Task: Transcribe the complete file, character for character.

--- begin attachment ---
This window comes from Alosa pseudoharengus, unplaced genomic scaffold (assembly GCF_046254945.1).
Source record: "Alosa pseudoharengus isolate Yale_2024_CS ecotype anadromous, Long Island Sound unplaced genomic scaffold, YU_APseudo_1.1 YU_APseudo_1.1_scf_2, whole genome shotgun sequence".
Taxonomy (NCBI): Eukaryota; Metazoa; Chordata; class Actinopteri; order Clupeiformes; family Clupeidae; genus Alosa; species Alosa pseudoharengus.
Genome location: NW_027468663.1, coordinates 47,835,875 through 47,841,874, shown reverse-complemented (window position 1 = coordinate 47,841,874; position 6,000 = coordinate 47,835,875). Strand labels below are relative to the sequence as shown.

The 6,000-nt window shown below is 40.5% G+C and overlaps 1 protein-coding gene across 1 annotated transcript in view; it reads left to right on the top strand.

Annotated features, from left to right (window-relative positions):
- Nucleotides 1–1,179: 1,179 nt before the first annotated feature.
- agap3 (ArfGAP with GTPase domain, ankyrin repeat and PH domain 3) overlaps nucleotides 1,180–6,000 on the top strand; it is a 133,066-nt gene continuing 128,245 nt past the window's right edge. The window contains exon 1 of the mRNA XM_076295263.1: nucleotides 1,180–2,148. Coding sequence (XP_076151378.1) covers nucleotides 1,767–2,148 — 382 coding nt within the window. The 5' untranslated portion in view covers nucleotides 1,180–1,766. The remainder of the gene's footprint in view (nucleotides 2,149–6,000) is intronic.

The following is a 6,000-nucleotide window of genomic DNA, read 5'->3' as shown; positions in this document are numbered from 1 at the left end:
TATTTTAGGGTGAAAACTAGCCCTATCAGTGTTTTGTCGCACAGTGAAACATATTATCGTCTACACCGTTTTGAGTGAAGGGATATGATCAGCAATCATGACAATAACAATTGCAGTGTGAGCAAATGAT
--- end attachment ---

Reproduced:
This window comes from Alosa pseudoharengus, unplaced genomic scaffold (assembly GCF_046254945.1).
Source record: "Alosa pseudoharengus isolate Yale_2024_CS ecotype anadromous, Long Island Sound unplaced genomic scaffold, YU_APseudo_1.1 YU_APseudo_1.1_scf_2, whole genome shotgun sequence".
Taxonomy (NCBI): Eukaryota; Metazoa; Chordata; class Actinopteri; order Clupeiformes; family Clupeidae; genus Alosa; species Alosa pseudoharengus.
Genome location: NW_027468663.1, coordinates 47,835,875 through 47,841,874, shown reverse-complemented (window position 1 = coordinate 47,841,874; position 6,000 = coordinate 47,835,875). Strand labels below are relative to the sequence as shown.

The 6,000-nt window shown below is 40.5% G+C and overlaps 1 protein-coding gene across 1 annotated transcript in view; it reads left to right on the top strand.

Annotated features, from left to right (window-relative positions):
- Nucleotides 1–1,179: 1,179 nt before the first annotated feature.
- agap3 (ArfGAP with GTPase domain, ankyrin repeat and PH domain 3) overlaps nucleotides 1,180–6,000 on the top strand; it is a 133,066-nt gene continuing 128,245 nt past the window's right edge. The window contains exon 1 of the mRNA XM_076295263.1: nucleotides 1,180–2,148. Coding sequence (XP_076151378.1) covers nucleotides 1,767–2,148 — 382 coding nt within the window. The 5' untranslated portion in view covers nucleotides 1,180–1,766. The remainder of the gene's footprint in view (nucleotides 2,149–6,000) is intronic.

The following is a 6,000-nucleotide window of genomic DNA, read 5'->3' as shown; positions in this document are numbered from 1 at the left end:
TATTTTAGGGTGAAAACTAGCCCTATCAGTGTTTTGTCGCACAGTGAAACATATTATCGTCTACACCGTTTTGAGTGAAGGGATATGATCAGCAATCATGACAATAACAATTGCAGTGTGAGCAAATGAT